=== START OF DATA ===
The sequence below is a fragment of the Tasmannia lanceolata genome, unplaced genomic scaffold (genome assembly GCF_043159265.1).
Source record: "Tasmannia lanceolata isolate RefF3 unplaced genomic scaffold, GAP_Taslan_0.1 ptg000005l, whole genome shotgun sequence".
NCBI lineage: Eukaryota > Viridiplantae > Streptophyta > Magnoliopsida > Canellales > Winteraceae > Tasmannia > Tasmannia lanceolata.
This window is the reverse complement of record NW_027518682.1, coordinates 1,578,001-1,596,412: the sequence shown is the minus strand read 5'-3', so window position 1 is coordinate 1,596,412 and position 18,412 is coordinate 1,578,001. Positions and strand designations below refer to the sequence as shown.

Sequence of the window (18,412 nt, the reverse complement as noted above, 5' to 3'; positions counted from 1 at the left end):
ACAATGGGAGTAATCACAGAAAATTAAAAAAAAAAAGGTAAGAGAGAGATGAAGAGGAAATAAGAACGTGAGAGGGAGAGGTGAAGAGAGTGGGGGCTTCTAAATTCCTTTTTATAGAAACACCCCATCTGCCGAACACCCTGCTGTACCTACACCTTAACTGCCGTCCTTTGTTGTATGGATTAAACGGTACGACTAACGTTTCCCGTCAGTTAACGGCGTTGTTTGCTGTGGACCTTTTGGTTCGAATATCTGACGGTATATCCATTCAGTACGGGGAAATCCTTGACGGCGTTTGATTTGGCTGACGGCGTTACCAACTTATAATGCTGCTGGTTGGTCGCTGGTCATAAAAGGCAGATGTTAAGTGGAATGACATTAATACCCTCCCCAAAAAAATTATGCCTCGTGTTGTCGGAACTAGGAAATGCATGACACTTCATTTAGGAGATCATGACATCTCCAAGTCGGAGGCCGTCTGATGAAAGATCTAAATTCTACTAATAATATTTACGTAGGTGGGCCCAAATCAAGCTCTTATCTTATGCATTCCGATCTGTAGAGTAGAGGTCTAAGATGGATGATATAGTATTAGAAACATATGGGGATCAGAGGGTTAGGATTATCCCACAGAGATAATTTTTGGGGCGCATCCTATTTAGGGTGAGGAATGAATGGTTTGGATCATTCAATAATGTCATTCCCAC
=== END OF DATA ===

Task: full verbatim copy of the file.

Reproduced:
The sequence below is a fragment of the Tasmannia lanceolata genome, unplaced genomic scaffold (genome assembly GCF_043159265.1).
Source record: "Tasmannia lanceolata isolate RefF3 unplaced genomic scaffold, GAP_Taslan_0.1 ptg000005l, whole genome shotgun sequence".
NCBI lineage: Eukaryota > Viridiplantae > Streptophyta > Magnoliopsida > Canellales > Winteraceae > Tasmannia > Tasmannia lanceolata.
This window is the reverse complement of record NW_027518682.1, coordinates 1,578,001-1,596,412: the sequence shown is the minus strand read 5'-3', so window position 1 is coordinate 1,596,412 and position 18,412 is coordinate 1,578,001. Positions and strand designations below refer to the sequence as shown.

Sequence of the window (18,412 nt, the reverse complement as noted above, 5' to 3'; positions counted from 1 at the left end):
ACAATGGGAGTAATCACAGAAAATTAAAAAAAAAAAGGTAAGAGAGAGATGAAGAGGAAATAAGAACGTGAGAGGGAGAGGTGAAGAGAGTGGGGGCTTCTAAATTCCTTTTTATAGAAACACCCCATCTGCCGAACACCCTGCTGTACCTACACCTTAACTGCCGTCCTTTGTTGTATGGATTAAACGGTACGACTAACGTTTCCCGTCAGTTAACGGCGTTGTTTGCTGTGGACCTTTTGGTTCGAATATCTGACGGTATATCCATTCAGTACGGGGAAATCCTTGACGGCGTTTGATTTGGCTGACGGCGTTACCAACTTATAATGCTGCTGGTTGGTCGCTGGTCATAAAAGGCAGATGTTAAGTGGAATGACATTAATACCCTCCCCAAAAAAATTATGCCTCGTGTTGTCGGAACTAGGAAATGCATGACACTTCATTTAGGAGATCATGACATCTCCAAGTCGGAGGCCGTCTGATGAAAGATCTAAATTCTACTAATAATATTTACGTAGGTGGGCCCAAATCAAGCTCTTATCTTATGCATTCCGATCTGTAGAGTAGAGGTCTAAGATGGATGATATAGTATTAGAAACATATGGGGATCAGAGGGTTAGGATTATCCCACAGAGATAATTTTTGGGGCGCATCCTATTTAGGGTGAGGAATGAATGGTTTGGATCATTCAATAATGTCATTCCCAC